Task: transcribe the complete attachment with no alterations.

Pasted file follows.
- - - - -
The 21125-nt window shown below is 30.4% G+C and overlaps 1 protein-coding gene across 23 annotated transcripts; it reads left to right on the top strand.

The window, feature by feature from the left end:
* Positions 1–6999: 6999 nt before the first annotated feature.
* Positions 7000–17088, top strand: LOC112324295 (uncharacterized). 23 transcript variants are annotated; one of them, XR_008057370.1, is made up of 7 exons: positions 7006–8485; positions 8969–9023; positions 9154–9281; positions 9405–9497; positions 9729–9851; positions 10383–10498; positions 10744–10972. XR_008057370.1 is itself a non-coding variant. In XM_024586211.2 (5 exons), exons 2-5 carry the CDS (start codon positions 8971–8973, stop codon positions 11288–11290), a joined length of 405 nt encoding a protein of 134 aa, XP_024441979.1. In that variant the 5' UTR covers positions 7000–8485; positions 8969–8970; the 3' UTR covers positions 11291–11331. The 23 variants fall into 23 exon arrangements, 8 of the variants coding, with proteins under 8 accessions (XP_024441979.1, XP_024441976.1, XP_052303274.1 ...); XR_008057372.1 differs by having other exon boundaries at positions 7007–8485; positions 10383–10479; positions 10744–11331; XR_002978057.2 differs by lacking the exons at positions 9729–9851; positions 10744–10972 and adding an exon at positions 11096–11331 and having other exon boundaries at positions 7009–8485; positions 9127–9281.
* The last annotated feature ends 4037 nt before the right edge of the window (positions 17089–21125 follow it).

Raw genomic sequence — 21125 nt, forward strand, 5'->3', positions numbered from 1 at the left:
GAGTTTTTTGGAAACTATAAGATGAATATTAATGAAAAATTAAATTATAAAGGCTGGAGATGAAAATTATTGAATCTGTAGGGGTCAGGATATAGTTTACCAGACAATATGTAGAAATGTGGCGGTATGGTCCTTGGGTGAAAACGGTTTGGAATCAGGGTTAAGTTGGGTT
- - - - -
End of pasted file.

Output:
The 21125-nt window shown below is 30.4% G+C and overlaps 1 protein-coding gene across 23 annotated transcripts; it reads left to right on the top strand.

The window, feature by feature from the left end:
* Positions 1–6999: 6999 nt before the first annotated feature.
* Positions 7000–17088, top strand: LOC112324295 (uncharacterized). 23 transcript variants are annotated; one of them, XR_008057370.1, is made up of 7 exons: positions 7006–8485; positions 8969–9023; positions 9154–9281; positions 9405–9497; positions 9729–9851; positions 10383–10498; positions 10744–10972. XR_008057370.1 is itself a non-coding variant. In XM_024586211.2 (5 exons), exons 2-5 carry the CDS (start codon positions 8971–8973, stop codon positions 11288–11290), a joined length of 405 nt encoding a protein of 134 aa, XP_024441979.1. In that variant the 5' UTR covers positions 7000–8485; positions 8969–8970; the 3' UTR covers positions 11291–11331. The 23 variants fall into 23 exon arrangements, 8 of the variants coding, with proteins under 8 accessions (XP_024441979.1, XP_024441976.1, XP_052303274.1 ...); XR_008057372.1 differs by having other exon boundaries at positions 7007–8485; positions 10383–10479; positions 10744–11331; XR_002978057.2 differs by lacking the exons at positions 9729–9851; positions 10744–10972 and adding an exon at positions 11096–11331 and having other exon boundaries at positions 7009–8485; positions 9127–9281.
* The last annotated feature ends 4037 nt before the right edge of the window (positions 17089–21125 follow it).

Raw genomic sequence — 21125 nt, forward strand, 5'->3', positions numbered from 1 at the left:
GAGTTTTTTGGAAACTATAAGATGAATATTAATGAAAAATTAAATTATAAAGGCTGGAGATGAAAATTATTGAATCTGTAGGGGTCAGGATATAGTTTACCAGACAATATGTAGAAATGTGGCGGTATGGTCCTTGGGTGAAAACGGTTTGGAATCAGGGTTAAGTTGGGTT